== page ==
Housing limitations put a noticeable damper on social gatherings, as many institutions decided to either completely restrict guest visitation or limit the number of guests per doom room. This evidently made it more difficult for students to see their friends, and for Galvin – a new underclassman – it became near impossible to make them.

“We couldn’t have guests in our rooms, and I was placed in a single. There was nowhere for us to really go to hangout; kids could only really meet outside, and even those gatherings were monitored,” she explained.

Growing lonely as a result of having to physically isolate from others appears to be a common thread shared amongst those who lived in their dorms this past fall. The fear of contracting COVID-19 was ever-present for many, especially those who experienced close encounters of their own.

Anxiousness over having to quarantine

Stantcheva revealed that two of her roommates were sent to isolation housing at Hotel Boston for a couple of weeks, which temporarily brought her normal six-person suite down to four members. For Conley, feelings of anxiousness regarding COVID-19 were never far, as she was placed into close-contact quarantine two times over the course of the fall 2020 semester for a total of four weeks, and always worried she could be sent back to isolated living at any moment.

Stantcheva and two of her roommates also work at the university gym on campus which, she explained, “raised a large threat in terms of getting COVID and giving it to our other roommates. We constantly had a lingering feeling we were always in danger.” 

Unfortunately, due to the fear of cases spiking after Thanksgiving break, several schools decided to either finish the fall 2020 semester remotely or limit re-entry to those who only traveled within the state. Boston College was one such institution that offered students the option to return or remain at home, but for Nearing, the choice was easy to make.

“I decided to stay home because I did have a lot of anxiety about COVID. I loved being on campus, but I was nervous about returning after people had traveled for Thanksgiving, or potentially being in quarantine for Christmas if I caught COVID during the end of the semester,” she stated.

Bonding with roommates

Despite all of the trials and tribulations encountered this past fall, many North Reading undergraduates collectively acknowledge the positives that came out of a dark semester. As students were forced to spend more time in their own doom rooms, many were able to bond with roommates and create memories that they would not have made otherwise.

While the social scene may have been lackluster across many college campuses, underclassmen and upperclassmen alike often reminded their friends and peers to maintain social distancing protocols in an effort to keep everyone safe.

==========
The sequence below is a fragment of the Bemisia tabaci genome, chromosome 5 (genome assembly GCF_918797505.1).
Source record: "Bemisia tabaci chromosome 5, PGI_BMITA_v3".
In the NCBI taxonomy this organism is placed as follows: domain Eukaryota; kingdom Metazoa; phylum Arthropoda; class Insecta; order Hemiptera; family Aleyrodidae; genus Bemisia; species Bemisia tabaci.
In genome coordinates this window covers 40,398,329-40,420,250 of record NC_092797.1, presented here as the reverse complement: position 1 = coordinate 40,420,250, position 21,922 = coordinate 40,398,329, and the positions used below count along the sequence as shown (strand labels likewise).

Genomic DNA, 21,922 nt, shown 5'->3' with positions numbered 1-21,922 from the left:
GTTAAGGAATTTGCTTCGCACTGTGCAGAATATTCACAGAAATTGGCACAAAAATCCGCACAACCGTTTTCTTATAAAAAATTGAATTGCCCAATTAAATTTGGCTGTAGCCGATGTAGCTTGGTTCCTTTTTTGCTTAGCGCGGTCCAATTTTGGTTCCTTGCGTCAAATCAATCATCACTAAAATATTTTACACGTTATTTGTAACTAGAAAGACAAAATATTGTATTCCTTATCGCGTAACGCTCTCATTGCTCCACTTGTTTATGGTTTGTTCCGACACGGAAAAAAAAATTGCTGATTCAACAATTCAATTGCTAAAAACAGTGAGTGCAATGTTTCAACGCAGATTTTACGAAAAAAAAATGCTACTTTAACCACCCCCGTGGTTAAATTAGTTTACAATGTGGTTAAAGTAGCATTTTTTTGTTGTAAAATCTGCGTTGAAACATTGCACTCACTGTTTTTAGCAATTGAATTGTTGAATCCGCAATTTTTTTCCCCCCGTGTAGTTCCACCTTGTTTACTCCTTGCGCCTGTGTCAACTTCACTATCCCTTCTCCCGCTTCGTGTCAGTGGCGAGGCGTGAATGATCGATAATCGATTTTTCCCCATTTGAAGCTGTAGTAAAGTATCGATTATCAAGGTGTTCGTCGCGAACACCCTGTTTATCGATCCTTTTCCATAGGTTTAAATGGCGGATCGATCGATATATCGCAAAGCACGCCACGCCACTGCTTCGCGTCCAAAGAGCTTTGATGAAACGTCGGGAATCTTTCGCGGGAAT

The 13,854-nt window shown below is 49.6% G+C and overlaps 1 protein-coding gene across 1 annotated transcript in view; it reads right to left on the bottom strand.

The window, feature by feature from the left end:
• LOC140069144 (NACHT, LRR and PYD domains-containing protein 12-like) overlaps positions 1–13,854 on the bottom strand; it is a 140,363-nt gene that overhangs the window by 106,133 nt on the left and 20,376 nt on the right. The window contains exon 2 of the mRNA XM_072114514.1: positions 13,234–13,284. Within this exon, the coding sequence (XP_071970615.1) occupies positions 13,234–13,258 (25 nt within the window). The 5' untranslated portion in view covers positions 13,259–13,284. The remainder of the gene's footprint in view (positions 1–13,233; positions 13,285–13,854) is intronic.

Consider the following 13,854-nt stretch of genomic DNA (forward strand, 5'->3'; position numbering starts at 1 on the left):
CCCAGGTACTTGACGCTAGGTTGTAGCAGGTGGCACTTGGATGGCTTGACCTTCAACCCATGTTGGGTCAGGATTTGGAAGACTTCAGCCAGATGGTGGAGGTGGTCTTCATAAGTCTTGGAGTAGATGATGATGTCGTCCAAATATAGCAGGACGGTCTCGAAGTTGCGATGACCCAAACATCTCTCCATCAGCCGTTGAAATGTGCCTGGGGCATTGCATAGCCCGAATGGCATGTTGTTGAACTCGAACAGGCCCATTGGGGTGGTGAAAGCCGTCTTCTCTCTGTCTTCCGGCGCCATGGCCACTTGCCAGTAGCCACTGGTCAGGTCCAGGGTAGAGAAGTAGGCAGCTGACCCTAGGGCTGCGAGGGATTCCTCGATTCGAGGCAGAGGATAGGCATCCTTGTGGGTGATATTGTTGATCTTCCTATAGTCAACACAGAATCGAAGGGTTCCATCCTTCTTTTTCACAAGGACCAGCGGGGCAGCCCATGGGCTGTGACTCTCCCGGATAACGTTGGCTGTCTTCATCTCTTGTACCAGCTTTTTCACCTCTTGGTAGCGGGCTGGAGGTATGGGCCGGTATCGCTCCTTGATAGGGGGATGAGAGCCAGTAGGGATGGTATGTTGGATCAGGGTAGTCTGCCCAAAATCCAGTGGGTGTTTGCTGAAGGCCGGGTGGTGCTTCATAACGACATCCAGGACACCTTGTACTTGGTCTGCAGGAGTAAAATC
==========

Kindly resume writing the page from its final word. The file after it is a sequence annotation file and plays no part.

Green space campus conversions

Appreciation for the outdoors also caught hold early on; to encourage safe socialization practices, Boston College converted the grounds of an old gymnasium into a new green space to provide students with a beautiful area to reconvene.

Likewise, at Harvard University, students took advantage of the Charles River being right at their disposal across the street, going on walks in the afternoons and evenings with newly made friends and classmates.

Reflecting on the fall 2020 semester, Robert – like many others – feels a deeper gratitude for the little things in life, recognizing that she is now more open-minded about academic opportunities and the college experience in general. While she has yet to experience a full calendar year of campus life, she is happy that her time conducting school remotely has given her the chance to reach out to people in the surrounding community and make new connections.

In-person beats Zoom

As the general consensus appears to be that in-class discussions beat learning over Zoom, many are hopeful that more – if not all – of their classes will resume to an in-person format for the spring of 2021. Wagner will be attending some of his college courses in-person for the first time next semester and is looking forward to finally meeting his peers and professors face-to-face (or technically speaking, mask-to-mask).

With the promise of the COVID-19 vaccine now on the horizon, students like Galvin are remaining optimistic, believing strongly that if students follow all of the restrictions and guidelines schools will return to a state of normalcy by the fall of 2021. Since Galvin was able to secure housing for the spring, she is excited to meet more undergraduates and strengthen existing friendships.

Open up to others

And for those still trying to navigate college life amidst an ongoing pandemic, or those who are worried about what the next few months might bring, Galvin offers these words of wisdom:

“Talk to people about how you’re feeling, because a lot of other people are in the exact same boat. It will make you feel less alone when you share your feelings with others.”